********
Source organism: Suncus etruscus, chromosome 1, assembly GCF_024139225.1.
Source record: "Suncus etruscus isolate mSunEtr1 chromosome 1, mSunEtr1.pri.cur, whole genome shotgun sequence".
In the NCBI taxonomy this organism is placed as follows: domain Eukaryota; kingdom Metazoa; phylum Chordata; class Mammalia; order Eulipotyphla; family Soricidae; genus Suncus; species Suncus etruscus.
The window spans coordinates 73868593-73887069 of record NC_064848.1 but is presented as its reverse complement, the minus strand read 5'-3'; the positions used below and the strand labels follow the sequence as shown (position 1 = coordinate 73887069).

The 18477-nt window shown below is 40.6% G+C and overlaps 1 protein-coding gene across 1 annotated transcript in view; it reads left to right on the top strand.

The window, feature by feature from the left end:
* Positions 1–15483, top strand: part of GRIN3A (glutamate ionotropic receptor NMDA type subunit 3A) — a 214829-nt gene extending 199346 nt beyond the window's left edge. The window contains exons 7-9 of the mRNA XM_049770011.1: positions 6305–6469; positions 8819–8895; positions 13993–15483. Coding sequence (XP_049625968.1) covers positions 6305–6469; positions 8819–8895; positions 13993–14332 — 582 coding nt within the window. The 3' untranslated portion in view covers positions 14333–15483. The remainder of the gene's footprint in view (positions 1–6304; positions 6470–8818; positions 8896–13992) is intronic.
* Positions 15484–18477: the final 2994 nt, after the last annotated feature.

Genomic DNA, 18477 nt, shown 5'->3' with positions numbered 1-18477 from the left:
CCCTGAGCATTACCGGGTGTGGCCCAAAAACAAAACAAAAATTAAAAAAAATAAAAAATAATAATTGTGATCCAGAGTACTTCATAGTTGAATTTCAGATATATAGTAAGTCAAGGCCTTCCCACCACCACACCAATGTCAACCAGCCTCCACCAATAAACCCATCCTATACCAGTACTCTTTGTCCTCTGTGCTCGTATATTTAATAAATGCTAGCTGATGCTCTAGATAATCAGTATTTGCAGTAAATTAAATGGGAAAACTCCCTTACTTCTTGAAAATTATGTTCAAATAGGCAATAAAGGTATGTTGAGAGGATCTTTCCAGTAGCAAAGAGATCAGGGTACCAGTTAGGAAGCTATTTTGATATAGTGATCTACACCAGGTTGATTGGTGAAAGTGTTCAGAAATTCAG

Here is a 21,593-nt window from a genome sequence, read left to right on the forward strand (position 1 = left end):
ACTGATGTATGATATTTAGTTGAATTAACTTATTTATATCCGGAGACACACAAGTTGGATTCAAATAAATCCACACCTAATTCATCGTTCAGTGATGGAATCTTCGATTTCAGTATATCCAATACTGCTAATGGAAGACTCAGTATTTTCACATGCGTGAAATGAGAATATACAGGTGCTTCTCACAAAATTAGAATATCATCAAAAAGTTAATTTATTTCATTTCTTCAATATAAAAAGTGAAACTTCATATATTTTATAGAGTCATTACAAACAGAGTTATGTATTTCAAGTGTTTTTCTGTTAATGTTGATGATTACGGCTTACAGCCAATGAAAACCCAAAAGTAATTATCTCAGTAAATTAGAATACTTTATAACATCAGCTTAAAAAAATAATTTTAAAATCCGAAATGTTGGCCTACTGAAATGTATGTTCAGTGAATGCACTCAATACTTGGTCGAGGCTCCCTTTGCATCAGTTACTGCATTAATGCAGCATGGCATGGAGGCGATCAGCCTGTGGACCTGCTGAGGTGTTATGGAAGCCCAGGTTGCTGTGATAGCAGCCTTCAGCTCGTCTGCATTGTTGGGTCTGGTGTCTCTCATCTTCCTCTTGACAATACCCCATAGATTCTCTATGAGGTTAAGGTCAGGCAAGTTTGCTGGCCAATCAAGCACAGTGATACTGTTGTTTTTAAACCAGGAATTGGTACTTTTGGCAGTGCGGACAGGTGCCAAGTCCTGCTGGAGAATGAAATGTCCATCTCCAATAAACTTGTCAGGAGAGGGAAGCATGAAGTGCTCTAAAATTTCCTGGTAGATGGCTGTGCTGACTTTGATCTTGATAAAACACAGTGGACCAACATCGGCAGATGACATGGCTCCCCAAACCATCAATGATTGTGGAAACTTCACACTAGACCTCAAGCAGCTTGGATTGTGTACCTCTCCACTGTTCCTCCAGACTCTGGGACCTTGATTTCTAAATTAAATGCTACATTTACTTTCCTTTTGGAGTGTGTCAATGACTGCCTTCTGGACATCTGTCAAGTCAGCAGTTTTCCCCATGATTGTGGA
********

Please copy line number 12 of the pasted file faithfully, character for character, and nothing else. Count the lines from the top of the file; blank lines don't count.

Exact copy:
ACTGATGTATGATATTTAGTTGAATTAACTTATTTATATCCGGAGACACACAAGTTGGATTCAAATAAATCCACACCTAATTCATCGTTCAGTGATGGAATCTTCGATTTCAGTATATCCAATACTGCTAATGGAAGACTCAGTATTTTCACATGCGTGAAATGAGAATATACAGGTGCTTCTCACAAAATTAGAATATCATCAAAAAGTTAATTTATTTCATTTCTTCAATATAAAAAGTGAAACTTCATATATTTTATAGAGTCATTACAAACAGAGTTATGTATTTCAAGTGTTTTTCTGTTAATGTTGATGATTACGGCTTACAGCCAATGAAAACCCAAAAGTAATTATCTCAGTAAATTAGAATACTTTATAACATCAGCTTAAAAAAATAATTTTAAAATCCGAAATGTTGGCCTACTGAAATGTATGTTCAGTGAATGCACTCAATACTTGGTCGAGGCTCCCTTTGCATCAGTTACTGCATTAATGCAGCATGGCATGGAGGCGATCAGCCTGTGGACCTGCTGAGGTGTTATGGAAGCCCAGGTTGCTGTGATAGCAGCCTTCAGCTCGTCTGCATTGTTGGGTCTGGTGTCTCTCATCTTCCTCTTGACAATACCCCATAGATTCTCTATGAGGTTAAGGTCAGGCAAGTTTGCTGGCCAATCAAGCACAGTGATACTGTTGTTTTTAAACCAGGAATTGGTACTTTTGGCAGTGCGGACAGGTGCCAAGTCCTGCTGGAGAATGAAATGTCCATCTCCAATAAACTTGTCAGGAGAGGGAAGCATGAAGTGCTCTAAAATTTCCTGGTAGATGGCTGTGCTGACTTTGATCTTGATAAAACACAGTGGACCAACATCGGCAGATGACATGGCTCCCCAAACCATCAATGATTGTGGAAACTTCACACTAGACCTCAAGCAGCTTGGATTGTGTACCTCTCCACTGTTCCTCCAGACTCTGGGACCTTGATTTCTAAATTAAATGCTACATTTACTTTCCTTTTGGAGTGTGTCAATGACTGCCTTCTGGACATCTGTCAAGTCAGCAGTTTTCCCCATGATTGTGGA